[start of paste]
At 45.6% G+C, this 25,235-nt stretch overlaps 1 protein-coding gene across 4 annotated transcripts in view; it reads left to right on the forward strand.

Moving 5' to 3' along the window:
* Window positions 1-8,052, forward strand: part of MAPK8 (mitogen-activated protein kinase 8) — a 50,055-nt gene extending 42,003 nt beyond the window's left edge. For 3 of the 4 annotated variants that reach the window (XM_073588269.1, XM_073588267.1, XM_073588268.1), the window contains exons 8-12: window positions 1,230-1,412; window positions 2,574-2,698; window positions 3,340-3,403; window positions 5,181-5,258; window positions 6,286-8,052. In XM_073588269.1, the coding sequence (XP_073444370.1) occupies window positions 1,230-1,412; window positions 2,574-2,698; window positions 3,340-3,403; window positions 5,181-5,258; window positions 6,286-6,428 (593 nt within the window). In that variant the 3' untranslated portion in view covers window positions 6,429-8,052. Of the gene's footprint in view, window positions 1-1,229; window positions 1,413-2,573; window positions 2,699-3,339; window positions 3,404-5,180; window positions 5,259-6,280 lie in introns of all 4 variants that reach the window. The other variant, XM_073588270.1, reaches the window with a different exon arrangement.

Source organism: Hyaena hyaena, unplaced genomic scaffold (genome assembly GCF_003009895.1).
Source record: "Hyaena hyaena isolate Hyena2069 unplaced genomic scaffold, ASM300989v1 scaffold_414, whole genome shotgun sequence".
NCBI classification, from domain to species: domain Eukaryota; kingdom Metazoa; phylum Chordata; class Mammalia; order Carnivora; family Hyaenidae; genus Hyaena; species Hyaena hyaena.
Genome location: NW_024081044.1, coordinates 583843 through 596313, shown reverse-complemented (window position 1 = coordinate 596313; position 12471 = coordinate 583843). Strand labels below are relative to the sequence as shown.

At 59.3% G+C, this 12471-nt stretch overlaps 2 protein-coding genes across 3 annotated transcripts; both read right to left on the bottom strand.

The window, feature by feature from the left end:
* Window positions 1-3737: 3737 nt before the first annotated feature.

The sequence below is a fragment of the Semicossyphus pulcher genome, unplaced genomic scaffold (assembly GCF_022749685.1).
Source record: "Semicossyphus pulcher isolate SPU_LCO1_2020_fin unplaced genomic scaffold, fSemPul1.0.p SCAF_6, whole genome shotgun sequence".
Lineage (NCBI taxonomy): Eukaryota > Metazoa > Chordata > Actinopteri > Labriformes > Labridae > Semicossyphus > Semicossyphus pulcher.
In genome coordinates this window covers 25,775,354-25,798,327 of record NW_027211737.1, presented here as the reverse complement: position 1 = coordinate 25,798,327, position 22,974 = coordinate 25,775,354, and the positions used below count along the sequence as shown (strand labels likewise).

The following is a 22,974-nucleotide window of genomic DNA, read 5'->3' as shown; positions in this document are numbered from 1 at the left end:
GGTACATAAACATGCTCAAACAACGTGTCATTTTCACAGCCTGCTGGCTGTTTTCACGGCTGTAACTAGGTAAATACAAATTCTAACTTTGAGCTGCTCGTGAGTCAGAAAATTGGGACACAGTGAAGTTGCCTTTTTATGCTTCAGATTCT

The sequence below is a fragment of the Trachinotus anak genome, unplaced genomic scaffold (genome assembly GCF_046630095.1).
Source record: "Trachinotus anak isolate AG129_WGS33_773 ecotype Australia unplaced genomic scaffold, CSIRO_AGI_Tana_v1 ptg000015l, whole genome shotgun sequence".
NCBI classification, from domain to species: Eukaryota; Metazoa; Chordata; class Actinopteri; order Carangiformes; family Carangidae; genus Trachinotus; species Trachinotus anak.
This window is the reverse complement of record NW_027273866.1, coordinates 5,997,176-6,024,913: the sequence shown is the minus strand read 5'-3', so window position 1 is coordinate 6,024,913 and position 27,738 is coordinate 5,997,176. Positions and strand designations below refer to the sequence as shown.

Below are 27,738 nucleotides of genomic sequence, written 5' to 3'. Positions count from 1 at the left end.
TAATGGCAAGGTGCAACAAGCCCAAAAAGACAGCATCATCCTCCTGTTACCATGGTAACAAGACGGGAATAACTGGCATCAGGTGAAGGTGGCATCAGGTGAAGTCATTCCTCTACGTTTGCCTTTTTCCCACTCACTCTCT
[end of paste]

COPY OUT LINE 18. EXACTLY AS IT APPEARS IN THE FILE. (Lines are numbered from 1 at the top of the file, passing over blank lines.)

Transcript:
Source record: "Trachinotus anak isolate AG129_WGS33_773 ecotype Australia unplaced genomic scaffold, CSIRO_AGI_Tana_v1 ptg000015l, whole genome shotgun sequence".